The two countries have had a fraught relationship since Pakistan was carved out of India to determine a Muslim homeland when British rule of the sub-continent led to 1947.
They have fought 2 wars over the disputed region of Kashmir, another over the creation of Bangladesh, and that they last came to the brink of warfare as recently as 2002.
On the cricket field, a knock-out World Cup match on Indian soil is that the biggest fixture between the 2 rivals for many years, and also the excitement across the region is already sky-high prior to Wednesday’s clash in Mohali.
After Thursday’s victory over defending champions Australia, India captain Mahendra Singh Dhoni said Pakistan were the final word opponents.
“India v Pakistan within the semi-finals — it doesn’t recover,” he said. “A World Cup hosted by the sub-continental nations and India and Pakistan creating it to the semis.”
Pakistan coach Waqar Younis said that “there is not any larger rivalry within the game”, whereas captain Shahid Afridi even expressed hope that a Pakistan-India match “could improve relations”.
The two countries had broken off cricket ties — aside from one or two of volatile check matches in India — for fifteen years before India’s historic tour of Pakistan in 2004.
Fierce competitiveness, even hatred, is obvious whenever India and Pakistan play, however recent games have conjointly been marked by a way of cross-border comradeship.
The conflicting emotions replicate the complicated state of relations, that are typically compared to those among an estranged family.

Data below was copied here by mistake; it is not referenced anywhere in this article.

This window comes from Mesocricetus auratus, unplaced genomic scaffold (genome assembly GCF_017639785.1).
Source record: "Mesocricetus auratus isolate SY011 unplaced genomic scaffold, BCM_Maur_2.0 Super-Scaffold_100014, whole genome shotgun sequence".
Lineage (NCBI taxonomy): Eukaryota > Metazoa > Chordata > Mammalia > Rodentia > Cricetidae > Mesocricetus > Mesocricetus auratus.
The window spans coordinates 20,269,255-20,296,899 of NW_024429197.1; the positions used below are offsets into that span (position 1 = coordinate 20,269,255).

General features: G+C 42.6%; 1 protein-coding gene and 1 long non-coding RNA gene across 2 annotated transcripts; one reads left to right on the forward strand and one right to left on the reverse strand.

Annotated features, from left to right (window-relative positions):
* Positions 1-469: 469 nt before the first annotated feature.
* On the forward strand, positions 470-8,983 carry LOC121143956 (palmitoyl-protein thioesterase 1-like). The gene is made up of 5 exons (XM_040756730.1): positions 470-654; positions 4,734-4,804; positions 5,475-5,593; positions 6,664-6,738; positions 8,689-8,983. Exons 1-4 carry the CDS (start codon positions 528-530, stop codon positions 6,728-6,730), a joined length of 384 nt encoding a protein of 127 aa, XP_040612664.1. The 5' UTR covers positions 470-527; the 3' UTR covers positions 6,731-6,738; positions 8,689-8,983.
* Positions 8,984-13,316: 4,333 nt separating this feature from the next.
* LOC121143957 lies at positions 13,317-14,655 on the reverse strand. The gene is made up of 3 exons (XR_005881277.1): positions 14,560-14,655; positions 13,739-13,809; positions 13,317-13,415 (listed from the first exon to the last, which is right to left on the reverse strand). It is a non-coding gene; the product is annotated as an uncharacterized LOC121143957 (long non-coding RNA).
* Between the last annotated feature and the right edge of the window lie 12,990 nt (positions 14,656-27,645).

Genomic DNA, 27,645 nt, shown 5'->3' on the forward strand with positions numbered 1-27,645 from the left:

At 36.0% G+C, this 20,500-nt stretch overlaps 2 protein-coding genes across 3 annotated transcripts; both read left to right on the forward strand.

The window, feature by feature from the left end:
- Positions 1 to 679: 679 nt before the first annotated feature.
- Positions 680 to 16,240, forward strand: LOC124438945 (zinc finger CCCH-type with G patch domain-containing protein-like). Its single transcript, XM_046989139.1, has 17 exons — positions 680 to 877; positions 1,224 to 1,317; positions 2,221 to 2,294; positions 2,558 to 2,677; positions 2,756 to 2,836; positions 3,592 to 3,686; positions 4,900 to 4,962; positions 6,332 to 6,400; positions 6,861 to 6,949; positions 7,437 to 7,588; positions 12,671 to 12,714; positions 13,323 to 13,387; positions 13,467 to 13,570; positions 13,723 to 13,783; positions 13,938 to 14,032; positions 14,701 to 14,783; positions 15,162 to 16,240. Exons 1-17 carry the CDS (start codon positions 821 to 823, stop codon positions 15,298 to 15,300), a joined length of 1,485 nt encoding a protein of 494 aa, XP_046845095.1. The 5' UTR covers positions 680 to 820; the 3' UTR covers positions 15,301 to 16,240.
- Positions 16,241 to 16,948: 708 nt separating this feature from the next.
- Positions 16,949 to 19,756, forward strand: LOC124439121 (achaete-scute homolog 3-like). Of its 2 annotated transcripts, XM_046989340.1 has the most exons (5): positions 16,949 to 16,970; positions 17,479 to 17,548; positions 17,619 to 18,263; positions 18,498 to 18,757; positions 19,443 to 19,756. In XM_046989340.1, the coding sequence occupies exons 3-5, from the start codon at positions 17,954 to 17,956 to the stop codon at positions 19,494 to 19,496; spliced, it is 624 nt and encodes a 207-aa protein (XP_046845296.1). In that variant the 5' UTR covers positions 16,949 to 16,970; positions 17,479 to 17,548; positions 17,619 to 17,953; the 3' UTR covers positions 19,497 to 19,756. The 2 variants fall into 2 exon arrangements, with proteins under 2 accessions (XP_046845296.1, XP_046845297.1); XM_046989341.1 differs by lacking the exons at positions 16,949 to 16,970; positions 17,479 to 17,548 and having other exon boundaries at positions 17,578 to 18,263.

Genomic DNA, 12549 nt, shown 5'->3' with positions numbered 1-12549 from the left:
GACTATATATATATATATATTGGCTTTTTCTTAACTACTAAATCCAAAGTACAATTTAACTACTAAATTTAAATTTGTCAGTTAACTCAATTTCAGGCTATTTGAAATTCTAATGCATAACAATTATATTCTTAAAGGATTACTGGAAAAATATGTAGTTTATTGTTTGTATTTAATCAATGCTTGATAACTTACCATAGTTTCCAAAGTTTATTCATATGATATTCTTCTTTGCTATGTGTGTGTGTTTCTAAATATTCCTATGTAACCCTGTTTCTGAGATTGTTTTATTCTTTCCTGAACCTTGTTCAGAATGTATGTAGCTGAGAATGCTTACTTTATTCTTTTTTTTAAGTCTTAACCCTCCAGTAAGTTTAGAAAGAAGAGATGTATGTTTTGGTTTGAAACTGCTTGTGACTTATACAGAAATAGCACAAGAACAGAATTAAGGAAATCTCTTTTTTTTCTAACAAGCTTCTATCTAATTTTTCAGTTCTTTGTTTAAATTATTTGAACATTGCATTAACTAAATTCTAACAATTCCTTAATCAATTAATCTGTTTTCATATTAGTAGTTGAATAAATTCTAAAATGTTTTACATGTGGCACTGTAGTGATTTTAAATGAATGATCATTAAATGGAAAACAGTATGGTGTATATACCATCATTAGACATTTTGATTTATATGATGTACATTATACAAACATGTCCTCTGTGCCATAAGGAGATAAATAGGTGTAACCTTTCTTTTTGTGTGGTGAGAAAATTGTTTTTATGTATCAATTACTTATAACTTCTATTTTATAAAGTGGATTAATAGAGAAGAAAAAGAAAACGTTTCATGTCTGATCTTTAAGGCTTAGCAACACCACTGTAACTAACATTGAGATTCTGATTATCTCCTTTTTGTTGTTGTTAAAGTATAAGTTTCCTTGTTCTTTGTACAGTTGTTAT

Pakistani flags have often been raised within the Muslim slums of Hindu-majority India throughout games — inflicting predictable outrage.
More strikingly though, the matches in 2004 when the India aspect came back to Pakistan prompted an outburst of affection.
Thousands of Indians were granted special visas to attend the fixtures, and plenty of said that they’d been greeted like long-lost brothers as taxi-drivers gave them free lifts and hotels refused to charge them for rooms.
At the primary game of the tour, in Karachi, the native crowd cheered either side and even gave a standing ovation when India won by simply 5 runs.
The distinction between political and sporting links was once more on show at the Commonwealth Games in New Delhi last year, when several outsiders were shocked to listen to the Pakistan team given an enormous cheer at the gap ceremony.
Few Pakistanis are expected to form it to the stadium in Mohali, however several scores of fans in each countries can follow the sport avidly on the tv.
Every Indian newspaper front-page on Friday set the tone for the approaching days.
“Bring on Pakistan!” screamed the Mail these days. “Pakistan next check of nerves for India,” said the Hindustan Times.
Whether cricket will facilitate the 2 nuclear-armed nations to slim their variations is unsure, notably as Pakistan struggles with militant suicide attacks, political assassinations and a collapsing economy.
Diplomatic tensions have remained high since Pakistan-based Islamist militants attacked Mumbai in 2008 killing 166 individuals — though the 2 countries’ foreign ministers are thanks to hold talks in Delhi in July.
Fears of another attack can mean a colossal security presence in Mohali, and also the Times of India summed up how the prospect of the sport triggered excitement tinged with apprehension.
“It’s a match fans, organisers and advertisers are fantasizing concerning, and also the indisputable fact that it’ll be Pakistan’s 1st on Indian soil since 26/11 (the Mumbai attacks) lends an additional edge,” it said.
“Fasten your seat belts.”